1.) Can an individual taxpayer sue a municipally in order to affect the disbursement of allocations from taxes based on that individual’s contribution?
2.) Does the Supreme Court of the United States have the authority to preemptively inhibit the inherent rights of another branch of government to act within its authority?
3.) Was the Federal Government in violation of the 10th Amendment when passing the Maternity Act of 1921?
Unable to establish jurisdiction, the supreme court disposed of the case without considering the question of the constitutionality of the enactment of the Maternity Act of 1921 by Congress, citing that no direct injury was suffered by the appellants relative to the enactment of the act. Justice Sutherland wrote the opinion for the court, explaining how neither the State of Massachusetts and the citizens it represented nor the appellant in the Forthingham case were able to successfully establish standing.
Majority Opinion Summary
In the first case, The Commonwealth of Massachusetts v Mellon, the court concluded that neither the State of Massachusetts nor the citizenry it represented in the case sustained injury or presented a justiciable controversy. Whereas the commission of the Maternity Act elicited voluntary participation, exclusive of mandates, the statute did not compromise the power of the state vis-a-vis a usurpation of Congressional authority beyond Constitutional constraints as argued by the appellants. Furthermore, Article III, Section 2 of the Constitution provides SCOTUS with original jurisdiction in cases where a State is a party to the controversy. The conditions, however, are twofold and absolute: the State must be a party; there must be a controversy. The Court concluded that while the former was inherent, the latter was nonexistent. The State of Massachusetts had the freedom to accept or reject the employment of the Maternity Act within its territories, henceforth discounting the presence of a justiciable controversy and thus circumventing the jurisdictional requirements of the Court. In sum, the appellants had no standing due to nonexistent injury, and the flexibility to not participate which alleviated controversy.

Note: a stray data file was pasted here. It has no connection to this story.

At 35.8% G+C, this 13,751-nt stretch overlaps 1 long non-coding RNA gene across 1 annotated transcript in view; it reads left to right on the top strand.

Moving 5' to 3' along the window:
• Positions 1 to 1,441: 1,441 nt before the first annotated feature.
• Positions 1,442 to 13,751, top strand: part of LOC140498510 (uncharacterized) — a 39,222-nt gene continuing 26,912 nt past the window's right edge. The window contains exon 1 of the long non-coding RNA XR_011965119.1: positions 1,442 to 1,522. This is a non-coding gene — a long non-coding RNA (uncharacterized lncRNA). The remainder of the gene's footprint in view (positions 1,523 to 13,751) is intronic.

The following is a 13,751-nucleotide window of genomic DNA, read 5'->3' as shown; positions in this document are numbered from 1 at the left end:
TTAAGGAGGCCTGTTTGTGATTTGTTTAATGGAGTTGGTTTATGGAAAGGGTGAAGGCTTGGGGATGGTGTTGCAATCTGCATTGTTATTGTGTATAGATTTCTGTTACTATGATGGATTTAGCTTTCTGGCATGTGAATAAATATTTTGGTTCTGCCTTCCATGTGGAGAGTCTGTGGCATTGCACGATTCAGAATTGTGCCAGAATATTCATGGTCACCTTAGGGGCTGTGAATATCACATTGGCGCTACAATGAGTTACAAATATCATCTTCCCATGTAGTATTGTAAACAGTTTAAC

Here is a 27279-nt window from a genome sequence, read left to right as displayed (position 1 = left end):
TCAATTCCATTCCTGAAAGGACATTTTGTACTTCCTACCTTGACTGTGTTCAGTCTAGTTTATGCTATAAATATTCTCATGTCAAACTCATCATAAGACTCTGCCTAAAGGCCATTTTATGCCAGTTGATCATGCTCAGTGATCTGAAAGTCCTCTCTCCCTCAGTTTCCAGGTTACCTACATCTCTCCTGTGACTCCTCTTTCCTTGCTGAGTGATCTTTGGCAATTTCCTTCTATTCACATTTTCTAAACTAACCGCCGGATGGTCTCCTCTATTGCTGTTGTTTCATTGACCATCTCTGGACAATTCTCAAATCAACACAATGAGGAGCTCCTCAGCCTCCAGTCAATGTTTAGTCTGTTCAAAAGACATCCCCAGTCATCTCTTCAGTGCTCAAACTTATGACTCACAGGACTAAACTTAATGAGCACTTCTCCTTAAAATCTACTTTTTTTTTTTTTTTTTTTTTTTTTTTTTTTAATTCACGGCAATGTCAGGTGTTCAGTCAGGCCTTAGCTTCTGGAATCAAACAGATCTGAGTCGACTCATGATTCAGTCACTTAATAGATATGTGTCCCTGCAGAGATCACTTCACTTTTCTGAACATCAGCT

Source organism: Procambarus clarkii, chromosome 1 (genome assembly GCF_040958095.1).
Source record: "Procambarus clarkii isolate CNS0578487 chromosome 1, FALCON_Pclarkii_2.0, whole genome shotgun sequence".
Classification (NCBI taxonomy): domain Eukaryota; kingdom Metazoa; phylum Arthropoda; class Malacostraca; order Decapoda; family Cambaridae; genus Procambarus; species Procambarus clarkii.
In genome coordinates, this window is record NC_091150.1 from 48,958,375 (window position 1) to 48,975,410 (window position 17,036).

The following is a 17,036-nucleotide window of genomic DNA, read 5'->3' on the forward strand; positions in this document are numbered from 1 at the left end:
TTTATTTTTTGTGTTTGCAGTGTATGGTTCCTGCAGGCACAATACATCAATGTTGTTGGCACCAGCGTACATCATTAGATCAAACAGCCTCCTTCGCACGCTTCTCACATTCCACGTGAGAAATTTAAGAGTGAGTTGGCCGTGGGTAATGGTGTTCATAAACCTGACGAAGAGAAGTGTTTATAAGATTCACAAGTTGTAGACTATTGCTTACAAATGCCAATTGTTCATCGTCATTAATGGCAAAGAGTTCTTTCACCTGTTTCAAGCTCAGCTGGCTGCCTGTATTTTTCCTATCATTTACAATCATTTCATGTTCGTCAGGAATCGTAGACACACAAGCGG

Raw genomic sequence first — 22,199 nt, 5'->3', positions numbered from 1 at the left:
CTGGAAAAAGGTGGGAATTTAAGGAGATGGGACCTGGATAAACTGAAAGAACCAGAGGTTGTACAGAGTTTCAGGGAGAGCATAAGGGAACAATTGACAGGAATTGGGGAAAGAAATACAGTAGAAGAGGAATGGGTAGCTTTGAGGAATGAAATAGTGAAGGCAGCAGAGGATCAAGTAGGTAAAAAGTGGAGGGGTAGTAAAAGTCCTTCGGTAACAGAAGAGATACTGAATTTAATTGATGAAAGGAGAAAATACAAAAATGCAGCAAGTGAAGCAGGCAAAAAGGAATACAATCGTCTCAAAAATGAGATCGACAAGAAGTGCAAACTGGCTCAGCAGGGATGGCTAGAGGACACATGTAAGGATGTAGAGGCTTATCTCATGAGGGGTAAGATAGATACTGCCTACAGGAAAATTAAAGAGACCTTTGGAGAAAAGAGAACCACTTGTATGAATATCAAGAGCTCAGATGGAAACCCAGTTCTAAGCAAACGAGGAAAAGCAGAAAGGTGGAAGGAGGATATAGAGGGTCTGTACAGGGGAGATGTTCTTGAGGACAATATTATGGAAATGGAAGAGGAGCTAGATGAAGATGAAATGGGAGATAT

Subsequently, a jurisdictional discord derailed the Forthingham case, however, in a slightly dissimilar context. The Court concluded the plaintiff’s petition did not establish a judicial controversy, rather it requested a usurpation of factitious authority held by the Courts over the States. In essence, the Court did not possess the authority to preemptively intervene to inhibit the inherent right of the State to participate, notwithstanding the merits of the Maternity Act. Additionally, the inability to definitively determine individual injury suffered in general taxation and the precedent that would derive from such discourse inhibit the plaintiff from establishing standing before the Court.
Ultimately, the decision to dispose of the case rested in a want for jurisdiction, without finding resolve relative to the constitutionality of the power of Congress to enact the Maternity Act of 1921.
Summary of Concurring Opinion
Mr. Justice Thompson and Mr. Justice Story concurred with the opinion of the court but felt the justiciability of the case was lacking because of different reasons. In regards to the first case, the court cannot give an abstract opinion of the constitutionality of a state law if it is not in the act of threatening any rights falling under the jurisdiction of the supreme court. This case fails to provide any questions of rights in this respect and instead brings forth issues of political power, sovereignty and government. The justices referred to the cases of Cherokee Nation v Georgia and Georgia v Stanton in their explanation. It is also clear that the right held by the state to protect its citizens against unconstitutional acts by the federal government cannot be applied to this case through the principle of parens patriae.
When referring to the Frothingham case their reasoning is more or less the same with the addition of the fact that cases where a taxpayer is joining an execution of a federal appropriation act on the basis its alleged invalidity which results in illegal taxation have historically never been heard by the supreme court in this nature. This stems from invalid taxations being a matter of the public and not of the individual. Justice Thompson and Justice Story concluded their reasoning with the fact that our government is reliant on the separation of powers and because of this, the court is unable to hear and decide a case questioning the constitutionality of an act of congress without any justiciable issues that is based on an actual or threatened injury. This case lacks any semblance of this requirement therefore, the court does not have jurisdiction to decide it.